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Parkinson’s Disease

Parkinson’s disease is a neurological condition, which progressively affects the nervous system causing difficulties in movement. The condition manifests slowly and gradually over time and may start with an involuntary shaking of a hand causing a noticeable tremor. During the early stages of the disease, a person’s face may show no expressions or some little expression. The arms may also not swing especially when you are walking, signifying that there is problem with involuntary movement of the body parts. In addition, a patient may have slurred or soft speech.

Causes of Parkinson’s disease

Parkinson’s disease is caused by reduced amount of dopamine chemical in a person’s brain. This occurs when there is a loss of nerves in substantia nigra part of the brain. The chemical dopamine helps in regulation of body parts movement. When there is reduced amount of this substance, it leads to increased symptoms of Parkinson’s disease.

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However, it is not clearly understood why the loss of nerve cells occurs in body. Scientists believe that environmental and genetic factors may cause the loss of nerve cells in substantia nigra. Dopamine is a neurotransmitter and when the part of the brain that synthesises and produces this chemical substance deteriorates or fails to function properly, it results to difficulties in body movement. Other factors that are linked to Parkinson’s disease include aging, free radicals, and toxins.

Symptoms of Parkinson’s disease

The symptoms of Parkinson’s disease mainly manifest at an old age of around 50 to 60 and at times, they may not be noticed easily even by the person suffering from the condition. Some of the symptoms may appear on one side of a patient’s body and may not progress to the other side. Moreover, the symptoms vary from one individual to another and also depending on the stage of the disease.

Some of the symptoms include shaky hands, arms, and left or what is referred to as tremor. Usually the tremor in these parts of the body occurs when a person is standing, sitting or awake and when the body part is moved, the tremor or shaking subsides. Other symptoms include stiff and aching muscles.

Among the early signs of Parkinson’s disease is rigidity or stiffness of muscles, which leads to reduced movement or swinging of arm as a person walks, often occurring on one side of the body. Muscles of the face, neck, legs, and other parts of the body may also feed achy and tired due to the stiffness.

Bradykinesia is another symptom of the disease, which is characterized by slow and limited movement when a person attempts to move the body from a resting position. A person may have difficulties in getting up from a chair or even turning his or her position in bed. There is also weakness of throat and facial muscles.

A patient may have difficulties in swallowing and talking resulting to coughing, drooling, or choking. The speech also becomes monotonous and soft. Parkinson’s mask may also occur where a person shows fixed and vacant expression of the face. Postural instability or balance and gait problems also occur in a patient. A person with this disease may shuffle the feet closely together in an effort to gain body stability.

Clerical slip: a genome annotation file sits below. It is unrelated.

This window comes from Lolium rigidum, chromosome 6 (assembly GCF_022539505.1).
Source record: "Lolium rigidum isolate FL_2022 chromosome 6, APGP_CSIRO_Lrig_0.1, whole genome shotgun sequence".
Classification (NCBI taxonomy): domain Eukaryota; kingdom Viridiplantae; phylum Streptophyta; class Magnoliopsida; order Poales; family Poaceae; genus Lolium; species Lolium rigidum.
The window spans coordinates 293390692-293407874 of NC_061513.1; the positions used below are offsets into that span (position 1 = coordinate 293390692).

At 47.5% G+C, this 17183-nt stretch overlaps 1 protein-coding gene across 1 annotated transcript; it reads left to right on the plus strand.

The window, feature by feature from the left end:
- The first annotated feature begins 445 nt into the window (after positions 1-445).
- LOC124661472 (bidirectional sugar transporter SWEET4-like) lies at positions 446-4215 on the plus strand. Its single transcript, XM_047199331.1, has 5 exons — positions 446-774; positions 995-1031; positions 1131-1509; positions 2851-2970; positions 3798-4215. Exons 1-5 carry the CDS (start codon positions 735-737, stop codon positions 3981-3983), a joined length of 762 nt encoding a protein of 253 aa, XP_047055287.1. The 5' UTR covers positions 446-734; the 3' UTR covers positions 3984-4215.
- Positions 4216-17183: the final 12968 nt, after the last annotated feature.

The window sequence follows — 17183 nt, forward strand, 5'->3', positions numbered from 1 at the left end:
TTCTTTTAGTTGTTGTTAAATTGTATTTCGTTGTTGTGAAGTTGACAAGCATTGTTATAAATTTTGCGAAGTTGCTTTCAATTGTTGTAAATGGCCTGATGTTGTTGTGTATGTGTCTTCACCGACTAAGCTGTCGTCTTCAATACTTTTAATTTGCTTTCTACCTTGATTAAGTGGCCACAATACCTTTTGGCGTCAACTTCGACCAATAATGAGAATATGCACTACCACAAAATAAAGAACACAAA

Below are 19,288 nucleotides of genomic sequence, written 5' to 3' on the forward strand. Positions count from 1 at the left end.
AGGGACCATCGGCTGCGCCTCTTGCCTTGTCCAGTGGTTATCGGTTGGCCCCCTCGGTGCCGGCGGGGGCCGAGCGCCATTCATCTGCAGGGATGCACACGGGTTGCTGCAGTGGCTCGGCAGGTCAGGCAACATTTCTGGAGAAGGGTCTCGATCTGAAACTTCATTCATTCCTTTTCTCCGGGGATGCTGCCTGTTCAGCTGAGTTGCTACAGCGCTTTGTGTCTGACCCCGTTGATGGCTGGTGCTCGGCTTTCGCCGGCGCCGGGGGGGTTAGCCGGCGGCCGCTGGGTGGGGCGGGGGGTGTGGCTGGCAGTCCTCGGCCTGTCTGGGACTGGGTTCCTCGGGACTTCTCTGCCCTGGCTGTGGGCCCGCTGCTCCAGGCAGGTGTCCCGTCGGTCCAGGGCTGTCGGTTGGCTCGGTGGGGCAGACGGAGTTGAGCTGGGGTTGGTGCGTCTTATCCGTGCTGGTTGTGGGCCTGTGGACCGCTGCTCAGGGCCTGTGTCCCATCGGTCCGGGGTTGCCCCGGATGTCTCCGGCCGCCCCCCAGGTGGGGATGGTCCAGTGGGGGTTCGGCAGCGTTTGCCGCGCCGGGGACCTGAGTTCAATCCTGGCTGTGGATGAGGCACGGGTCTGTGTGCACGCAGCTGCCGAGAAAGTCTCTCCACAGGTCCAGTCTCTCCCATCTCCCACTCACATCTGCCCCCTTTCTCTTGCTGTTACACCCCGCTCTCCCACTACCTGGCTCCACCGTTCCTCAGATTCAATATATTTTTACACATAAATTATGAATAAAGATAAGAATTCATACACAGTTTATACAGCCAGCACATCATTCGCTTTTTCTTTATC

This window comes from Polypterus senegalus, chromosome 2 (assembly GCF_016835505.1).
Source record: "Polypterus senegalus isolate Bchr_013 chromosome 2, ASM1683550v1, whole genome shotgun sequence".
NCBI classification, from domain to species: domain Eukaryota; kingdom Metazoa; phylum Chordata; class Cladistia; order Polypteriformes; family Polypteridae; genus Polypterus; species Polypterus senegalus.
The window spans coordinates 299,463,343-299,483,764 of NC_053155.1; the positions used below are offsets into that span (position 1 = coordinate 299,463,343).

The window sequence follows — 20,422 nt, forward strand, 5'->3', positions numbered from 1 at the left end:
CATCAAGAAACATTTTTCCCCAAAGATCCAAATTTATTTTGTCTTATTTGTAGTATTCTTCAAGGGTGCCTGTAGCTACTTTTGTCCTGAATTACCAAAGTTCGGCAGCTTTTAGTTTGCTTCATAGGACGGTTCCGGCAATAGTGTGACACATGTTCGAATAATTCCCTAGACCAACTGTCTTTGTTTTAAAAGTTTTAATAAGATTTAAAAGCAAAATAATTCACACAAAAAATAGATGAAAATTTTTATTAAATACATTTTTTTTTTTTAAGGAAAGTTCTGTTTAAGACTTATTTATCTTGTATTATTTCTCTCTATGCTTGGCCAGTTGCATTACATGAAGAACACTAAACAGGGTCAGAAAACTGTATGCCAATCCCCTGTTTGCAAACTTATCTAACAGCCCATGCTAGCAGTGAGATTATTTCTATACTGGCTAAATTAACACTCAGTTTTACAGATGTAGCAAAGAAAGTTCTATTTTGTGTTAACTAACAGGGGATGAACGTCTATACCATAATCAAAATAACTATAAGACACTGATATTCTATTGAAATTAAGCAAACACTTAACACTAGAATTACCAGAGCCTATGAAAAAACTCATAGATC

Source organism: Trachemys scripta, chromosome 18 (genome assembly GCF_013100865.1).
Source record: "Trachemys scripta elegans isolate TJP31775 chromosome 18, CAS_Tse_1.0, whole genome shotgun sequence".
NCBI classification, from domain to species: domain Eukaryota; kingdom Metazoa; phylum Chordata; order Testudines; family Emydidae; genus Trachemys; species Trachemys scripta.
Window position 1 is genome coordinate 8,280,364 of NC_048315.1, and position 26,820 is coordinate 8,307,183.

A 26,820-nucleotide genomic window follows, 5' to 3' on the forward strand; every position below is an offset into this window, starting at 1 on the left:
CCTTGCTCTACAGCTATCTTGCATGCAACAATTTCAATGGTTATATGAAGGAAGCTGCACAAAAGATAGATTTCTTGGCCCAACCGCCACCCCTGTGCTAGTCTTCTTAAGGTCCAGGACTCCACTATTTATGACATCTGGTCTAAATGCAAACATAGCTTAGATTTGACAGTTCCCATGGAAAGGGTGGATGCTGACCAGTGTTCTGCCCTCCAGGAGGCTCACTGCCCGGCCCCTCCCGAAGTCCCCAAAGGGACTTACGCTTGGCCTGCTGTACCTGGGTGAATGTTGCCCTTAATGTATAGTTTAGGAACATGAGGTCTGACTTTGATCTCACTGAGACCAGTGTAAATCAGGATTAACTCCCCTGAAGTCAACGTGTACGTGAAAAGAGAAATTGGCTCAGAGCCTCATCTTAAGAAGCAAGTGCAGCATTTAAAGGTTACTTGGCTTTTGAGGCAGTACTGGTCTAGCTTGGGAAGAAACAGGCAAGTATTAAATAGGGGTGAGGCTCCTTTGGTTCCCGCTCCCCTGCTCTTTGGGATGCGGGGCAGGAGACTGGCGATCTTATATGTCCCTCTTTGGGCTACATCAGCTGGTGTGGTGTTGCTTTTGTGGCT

Small steps and bending forward to attain a stooped posture are also signs of loss of stability of the body. Besides these symptoms, there are other general signs such as emotional and physical stress. Depression and daytime sleepiness are also experienced in a patient with the condition. Increased dandruff, oily skin, muscle and joint cramps as well as problems in digestive and urinary systems may also occur.

Treatment of Parkinson’s disease

Although there is no cure for this disease, different therapies and treatment procedures can help ease the symptoms. There is no treatment that can reverse or even stop the loss or breakdown of the nerve cells, which result to Parkinson’s disease. The treatment applied will depend on the severity of the symptoms and the progression of the disease.

During the initial stages of the disease when the symptoms are not severe, a doctor may recommend that you do not use drugs and perhaps wait until the symptoms start interfering with your daily activities. Nonetheless, some therapies such as occupation therapy, physical therapy and exercise may be recommended at all stages of the condition. These therapies can help improve the strength of muscles and stability of the body.

Moreover, a healthy diet is also essential in improving the general wellbeing of the body. Because patients with Parkinson’s disease may suffer from depression and emotional stress, there is a need to get treatment for the same. When the signs begin showing up and interfering with the normal activities of a patient, drugs may be recommended. Nonetheless, the doctor will discuss with you on the most appropriate type of treatment after weighing the side effects of the drugs.

Levodopa is one of the drugs used in treatment of this condition. The treatment needs of a patient will change as the symptoms advance to more severe form. When the condition gets worse, use of drugs may be limited owing to the side effects and other therapies are introduced to aid in the treatment such as speech therapy.

Parkinson’s Disease – Pictures

Michael J. Fox was diagnosed with Parkinsons’ Disease

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